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Controversial association results for INSIG2 on body mass index may be explained by interactions with age and with MC4R.

Eur. J. Hum. Genet. 22, 1217-1224 (2014)
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Among the single-nucleotide polymorphisms (SNPs) previously reported to be associated with body Mass index (BMI) and obesity, we focus on a common risk variant rs7566605 upstream of the insulin-induced gene 2 (INSIG2) gene and a rare protective variant rs2229616 on the melanocortin-4 receptor (MC4R) gene. INSIG2 is involved in adipogenesis and MC4R effects hormonal appetite control in response to the amount of adipose tissue. The influence of rs2229616 (MC4R) on BMI and obesity has been confirmed repeatedly and insight into the underlying mechanism provided. However, a main effect of rs7566605 (INSIG2) is under debate because of inconsistent replications of association. Interaction of rs7566605 with age may offer an explanation. SNP-age and SNP-SNP interaction models were tested on independent individuals from three population-based longitudinal cohorts, restricting the analysis to an observed age of 25-74 years. KORA S3/F3, KORA S4/F4 (Augsburg, Germany, 1994-2005, 1999-2008), and Framingham-Offspring data (Framingham, USA, 1971-2001) were analysed, with a total sample size of N=6926 in the joint analysis. The effect of interaction between rs7566605 and age on BMI and obesity status is significant and consistent across studies. This new evidence for rs7566605 (INSIG2) complements previous research. In addition, the interaction effect of rs7566605 with the MC4R variant rs2229616 on BMI was observed. This effect size was three times larger than that in a previously reported single-locus main effect of rs2229616. This leads to the conclusion that SNP-age or SNP-SNP interactions can mask genetic effects for complex diseases if left unaccounted for.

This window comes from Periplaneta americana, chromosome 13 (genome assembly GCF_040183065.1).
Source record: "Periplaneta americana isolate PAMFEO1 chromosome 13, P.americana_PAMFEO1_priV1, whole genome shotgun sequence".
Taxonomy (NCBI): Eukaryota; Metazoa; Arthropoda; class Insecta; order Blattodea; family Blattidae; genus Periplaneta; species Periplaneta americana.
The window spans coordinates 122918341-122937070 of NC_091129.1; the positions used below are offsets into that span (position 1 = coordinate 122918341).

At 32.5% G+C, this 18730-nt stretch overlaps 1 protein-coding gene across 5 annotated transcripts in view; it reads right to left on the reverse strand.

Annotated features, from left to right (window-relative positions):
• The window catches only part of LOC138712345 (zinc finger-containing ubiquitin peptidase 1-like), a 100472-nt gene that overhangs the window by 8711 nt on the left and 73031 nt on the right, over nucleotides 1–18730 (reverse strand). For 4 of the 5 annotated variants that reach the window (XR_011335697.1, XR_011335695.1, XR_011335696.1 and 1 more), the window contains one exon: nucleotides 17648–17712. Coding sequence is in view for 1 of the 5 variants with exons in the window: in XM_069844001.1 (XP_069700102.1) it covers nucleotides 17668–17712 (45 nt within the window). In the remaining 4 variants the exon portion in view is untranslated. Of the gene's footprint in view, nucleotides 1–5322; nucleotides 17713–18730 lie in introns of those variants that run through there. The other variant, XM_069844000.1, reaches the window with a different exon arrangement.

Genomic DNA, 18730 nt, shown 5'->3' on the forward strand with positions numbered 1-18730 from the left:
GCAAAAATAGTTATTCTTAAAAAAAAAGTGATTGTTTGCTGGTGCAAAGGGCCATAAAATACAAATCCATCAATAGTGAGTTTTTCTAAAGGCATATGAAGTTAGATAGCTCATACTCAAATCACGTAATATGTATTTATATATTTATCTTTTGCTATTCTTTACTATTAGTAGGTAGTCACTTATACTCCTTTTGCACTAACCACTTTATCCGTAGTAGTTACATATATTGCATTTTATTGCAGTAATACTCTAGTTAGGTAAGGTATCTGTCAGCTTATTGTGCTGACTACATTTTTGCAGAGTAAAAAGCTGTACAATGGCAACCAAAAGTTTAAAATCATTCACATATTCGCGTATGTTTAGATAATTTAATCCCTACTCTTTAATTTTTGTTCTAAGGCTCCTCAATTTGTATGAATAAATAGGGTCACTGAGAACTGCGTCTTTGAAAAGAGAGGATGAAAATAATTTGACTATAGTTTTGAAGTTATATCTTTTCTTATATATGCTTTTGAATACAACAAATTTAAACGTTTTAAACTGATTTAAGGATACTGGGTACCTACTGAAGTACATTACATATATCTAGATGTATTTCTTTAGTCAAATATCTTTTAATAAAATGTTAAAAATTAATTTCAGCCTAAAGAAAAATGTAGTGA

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Publication type Article: Journal article
Document type Scientific Article
Keywords Age Dependence ; Body Mass ; Cohort Studies ; Genetic Epistasis ; Longitudinal Studies ; Obesity; Receptor Gene-mutations; Melanocortin-4 Receptor; Common Variants; Obesity; Population; Polymorphism; Individuals; Cohorts; Replication; Metabolism
ISSN (print) / ISBN 1018-4813
e-ISSN 1476-5438
Quellenangaben Volume: 22, Issue: 10, Pages: 1217-1224 Article Number: , Supplement: ,
Publisher Nature Publishing Group
Publishing Place London
Reviewing status Peer reviewed